Families gathered at Carpenter Nature Center in Hastings Saturday afternoon to watch The Raptor Center release hawks and eagles back into the wild.
It’s the place to call when a hurt bird needs help. The Raptor Center’s wildlife hospital has treated more than 16,000 birds during the last 40 years. Already, it’s helped 580 owls, eagles and falcons in 2014.
After weeks of rehab and exercise in Minnesota, a rare snowy owl that was apparently hit by a bus in the nation’s capital has being released into the wild. The Raptor Center at the University of Minnesota took in the owl because it has expertise in replacing damaged feathers.
Lots of folks will give a hoot about the far southeastern Minnesota community of Houston this weekend. The International Festival of Owls is expected to draw nearly 2,000 visitors Friday through Sunday to the city of 979 people.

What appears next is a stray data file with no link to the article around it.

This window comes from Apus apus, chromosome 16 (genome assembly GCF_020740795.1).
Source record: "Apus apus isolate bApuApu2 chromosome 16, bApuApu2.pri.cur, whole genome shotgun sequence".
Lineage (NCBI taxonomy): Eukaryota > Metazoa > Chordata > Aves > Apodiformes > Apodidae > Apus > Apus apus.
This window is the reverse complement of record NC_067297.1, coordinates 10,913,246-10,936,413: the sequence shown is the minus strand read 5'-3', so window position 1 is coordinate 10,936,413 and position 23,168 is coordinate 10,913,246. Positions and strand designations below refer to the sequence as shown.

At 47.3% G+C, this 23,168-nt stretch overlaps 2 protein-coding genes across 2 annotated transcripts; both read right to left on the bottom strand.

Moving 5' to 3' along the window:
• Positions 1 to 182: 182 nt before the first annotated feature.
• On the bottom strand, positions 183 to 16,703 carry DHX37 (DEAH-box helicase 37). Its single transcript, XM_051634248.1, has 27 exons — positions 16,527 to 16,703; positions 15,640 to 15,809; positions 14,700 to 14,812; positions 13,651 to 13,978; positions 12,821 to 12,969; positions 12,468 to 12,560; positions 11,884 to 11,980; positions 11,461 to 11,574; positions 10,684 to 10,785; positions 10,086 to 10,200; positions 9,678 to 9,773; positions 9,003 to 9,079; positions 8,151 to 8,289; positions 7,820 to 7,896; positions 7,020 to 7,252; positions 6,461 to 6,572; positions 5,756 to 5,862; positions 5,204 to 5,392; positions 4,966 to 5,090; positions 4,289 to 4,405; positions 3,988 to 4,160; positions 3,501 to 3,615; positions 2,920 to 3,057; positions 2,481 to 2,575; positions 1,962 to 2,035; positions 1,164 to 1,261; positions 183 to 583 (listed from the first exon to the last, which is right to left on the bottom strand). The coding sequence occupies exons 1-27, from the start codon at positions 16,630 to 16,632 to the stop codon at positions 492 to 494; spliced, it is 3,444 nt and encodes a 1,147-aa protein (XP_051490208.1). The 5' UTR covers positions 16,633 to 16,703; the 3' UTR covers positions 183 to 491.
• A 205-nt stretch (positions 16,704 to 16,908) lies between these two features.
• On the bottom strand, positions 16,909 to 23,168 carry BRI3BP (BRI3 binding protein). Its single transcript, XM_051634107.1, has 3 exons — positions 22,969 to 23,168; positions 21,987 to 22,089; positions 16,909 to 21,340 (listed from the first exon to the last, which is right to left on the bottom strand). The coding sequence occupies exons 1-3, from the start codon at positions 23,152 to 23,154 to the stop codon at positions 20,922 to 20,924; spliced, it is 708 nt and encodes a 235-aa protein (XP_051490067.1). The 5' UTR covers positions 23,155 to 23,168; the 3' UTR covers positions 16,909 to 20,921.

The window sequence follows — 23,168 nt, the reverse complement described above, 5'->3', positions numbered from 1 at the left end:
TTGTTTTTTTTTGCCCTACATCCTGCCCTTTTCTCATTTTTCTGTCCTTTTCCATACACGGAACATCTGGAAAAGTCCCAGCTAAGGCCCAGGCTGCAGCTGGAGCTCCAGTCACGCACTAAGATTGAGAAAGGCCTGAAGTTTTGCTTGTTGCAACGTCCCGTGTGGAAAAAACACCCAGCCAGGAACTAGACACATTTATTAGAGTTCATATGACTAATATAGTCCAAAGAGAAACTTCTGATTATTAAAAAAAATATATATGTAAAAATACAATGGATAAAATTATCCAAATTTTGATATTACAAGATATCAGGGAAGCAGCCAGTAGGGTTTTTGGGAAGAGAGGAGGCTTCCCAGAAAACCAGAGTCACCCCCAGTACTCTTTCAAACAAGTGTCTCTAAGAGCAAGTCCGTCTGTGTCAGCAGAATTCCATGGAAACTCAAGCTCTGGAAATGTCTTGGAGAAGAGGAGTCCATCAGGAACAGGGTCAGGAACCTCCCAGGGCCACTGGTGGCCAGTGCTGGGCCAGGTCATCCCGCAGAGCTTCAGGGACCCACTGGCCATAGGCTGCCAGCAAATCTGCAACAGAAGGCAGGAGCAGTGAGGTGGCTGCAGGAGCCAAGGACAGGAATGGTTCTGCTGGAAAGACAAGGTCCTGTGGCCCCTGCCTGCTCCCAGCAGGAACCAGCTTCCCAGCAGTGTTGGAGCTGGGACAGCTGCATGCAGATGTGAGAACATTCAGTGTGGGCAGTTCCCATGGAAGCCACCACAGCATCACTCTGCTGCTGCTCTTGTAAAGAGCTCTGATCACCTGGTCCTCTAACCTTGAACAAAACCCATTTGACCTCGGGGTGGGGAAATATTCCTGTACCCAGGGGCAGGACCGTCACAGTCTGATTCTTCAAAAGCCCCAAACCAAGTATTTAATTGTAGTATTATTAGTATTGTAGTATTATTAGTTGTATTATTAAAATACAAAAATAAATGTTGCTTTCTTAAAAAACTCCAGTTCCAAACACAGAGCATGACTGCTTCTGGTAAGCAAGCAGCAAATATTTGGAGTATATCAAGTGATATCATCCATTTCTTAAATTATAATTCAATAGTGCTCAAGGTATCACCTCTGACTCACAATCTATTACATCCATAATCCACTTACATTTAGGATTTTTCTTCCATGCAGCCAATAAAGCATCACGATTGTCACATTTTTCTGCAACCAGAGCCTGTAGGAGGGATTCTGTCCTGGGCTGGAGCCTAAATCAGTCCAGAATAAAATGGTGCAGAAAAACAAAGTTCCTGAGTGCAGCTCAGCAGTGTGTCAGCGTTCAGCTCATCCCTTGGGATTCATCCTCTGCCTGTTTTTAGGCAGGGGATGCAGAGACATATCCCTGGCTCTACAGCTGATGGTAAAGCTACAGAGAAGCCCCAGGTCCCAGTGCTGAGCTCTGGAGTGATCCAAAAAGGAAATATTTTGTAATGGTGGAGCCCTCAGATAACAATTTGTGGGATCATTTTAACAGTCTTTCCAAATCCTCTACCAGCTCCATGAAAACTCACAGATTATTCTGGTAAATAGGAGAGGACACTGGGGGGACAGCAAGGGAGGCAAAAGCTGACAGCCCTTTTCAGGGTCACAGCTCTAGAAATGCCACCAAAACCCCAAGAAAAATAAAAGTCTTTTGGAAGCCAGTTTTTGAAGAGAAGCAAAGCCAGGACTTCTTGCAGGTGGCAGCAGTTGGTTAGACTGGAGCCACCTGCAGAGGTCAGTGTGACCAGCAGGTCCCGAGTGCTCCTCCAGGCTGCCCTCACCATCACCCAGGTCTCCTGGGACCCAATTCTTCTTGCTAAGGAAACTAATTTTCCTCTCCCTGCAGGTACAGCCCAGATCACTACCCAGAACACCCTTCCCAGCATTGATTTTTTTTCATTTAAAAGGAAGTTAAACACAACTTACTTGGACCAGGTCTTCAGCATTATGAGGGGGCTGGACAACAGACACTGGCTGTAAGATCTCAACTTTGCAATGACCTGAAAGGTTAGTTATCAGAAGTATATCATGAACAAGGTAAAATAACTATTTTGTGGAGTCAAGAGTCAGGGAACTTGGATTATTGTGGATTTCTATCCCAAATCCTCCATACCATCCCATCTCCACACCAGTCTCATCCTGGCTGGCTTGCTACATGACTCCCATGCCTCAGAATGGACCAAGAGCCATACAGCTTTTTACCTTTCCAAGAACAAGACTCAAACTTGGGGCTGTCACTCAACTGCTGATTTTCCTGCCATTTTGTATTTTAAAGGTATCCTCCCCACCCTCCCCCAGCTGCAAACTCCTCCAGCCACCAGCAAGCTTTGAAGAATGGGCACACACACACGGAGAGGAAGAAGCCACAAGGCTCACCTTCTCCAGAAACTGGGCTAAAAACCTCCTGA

It’s been a tough winter for owls in parts of North America, and the evidence is turning up on roadsides, at bird feeders and at a wildlife rehabilitation center in Minnesota.
There’s an incentive to take down those holiday lights this weekend, owls are getting stuck and injured. Great horned owls begin their nesting and the increased activity means an increased risk of injury.
It’s one of those rare treats of Mother Nature. A bird seldom seen south of the Canadian border is becoming a common sight among many this winter, as Minnesotans come face to face with the snowy owl.